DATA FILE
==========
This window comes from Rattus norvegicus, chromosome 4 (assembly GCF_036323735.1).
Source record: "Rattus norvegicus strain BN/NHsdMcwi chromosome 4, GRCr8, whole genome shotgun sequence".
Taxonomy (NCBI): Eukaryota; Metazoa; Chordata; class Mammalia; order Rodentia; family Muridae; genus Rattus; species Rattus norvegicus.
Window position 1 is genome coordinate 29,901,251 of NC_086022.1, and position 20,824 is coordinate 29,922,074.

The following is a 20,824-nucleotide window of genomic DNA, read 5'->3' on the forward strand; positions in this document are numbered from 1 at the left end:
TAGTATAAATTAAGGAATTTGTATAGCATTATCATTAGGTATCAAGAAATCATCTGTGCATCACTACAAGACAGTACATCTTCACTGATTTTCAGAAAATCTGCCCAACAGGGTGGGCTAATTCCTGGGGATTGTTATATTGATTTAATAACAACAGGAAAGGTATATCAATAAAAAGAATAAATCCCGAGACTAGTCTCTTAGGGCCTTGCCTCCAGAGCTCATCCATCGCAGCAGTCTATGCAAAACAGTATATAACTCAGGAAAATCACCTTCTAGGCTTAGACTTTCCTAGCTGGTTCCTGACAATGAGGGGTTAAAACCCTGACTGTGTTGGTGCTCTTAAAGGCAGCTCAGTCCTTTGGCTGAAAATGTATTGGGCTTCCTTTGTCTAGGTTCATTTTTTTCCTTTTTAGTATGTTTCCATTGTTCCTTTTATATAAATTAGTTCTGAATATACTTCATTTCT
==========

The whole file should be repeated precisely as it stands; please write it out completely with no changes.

This window comes from Rattus norvegicus, chromosome 4 (assembly GCF_036323735.1).
Source record: "Rattus norvegicus strain BN/NHsdMcwi chromosome 4, GRCr8, whole genome shotgun sequence".
Taxonomy (NCBI): Eukaryota; Metazoa; Chordata; class Mammalia; order Rodentia; family Muridae; genus Rattus; species Rattus norvegicus.
Window position 1 is genome coordinate 29,901,251 of NC_086022.1, and position 20,824 is coordinate 29,922,074.

The following is a 20,824-nucleotide window of genomic DNA, read 5'->3' on the forward strand; positions in this document are numbered from 1 at the left end:
TAGTATAAATTAAGGAATTTGTATAGCATTATCATTAGGTATCAAGAAATCATCTGTGCATCACTACAAGACAGTACATCTTCACTGATTTTCAGAAAATCTGCCCAACAGGGTGGGCTAATTCCTGGGGATTGTTATATTGATTTAATAACAACAGGAAAGGTATATCAATAAAAAGAATAAATCCCGAGACTAGTCTCTTAGGGCCTTGCCTCCAGAGCTCATCCATCGCAGCAGTCTATGCAAAACAGTATATAACTCAGGAAAATCACCTTCTAGGCTTAGACTTTCCTAGCTGGTTCCTGACAATGAGGGGTTAAAACCCTGACTGTGTTGGTGCTCTTAAAGGCAGCTCAGTCCTTTGGCTGAAAATGTATTGGGCTTCCTTTGTCTAGGTTCATTTTTTTCCTTTTTAGTATGTTTCCATTGTTCCTTTTATATAAATTAGTTCTGAATATACTTCATTTCT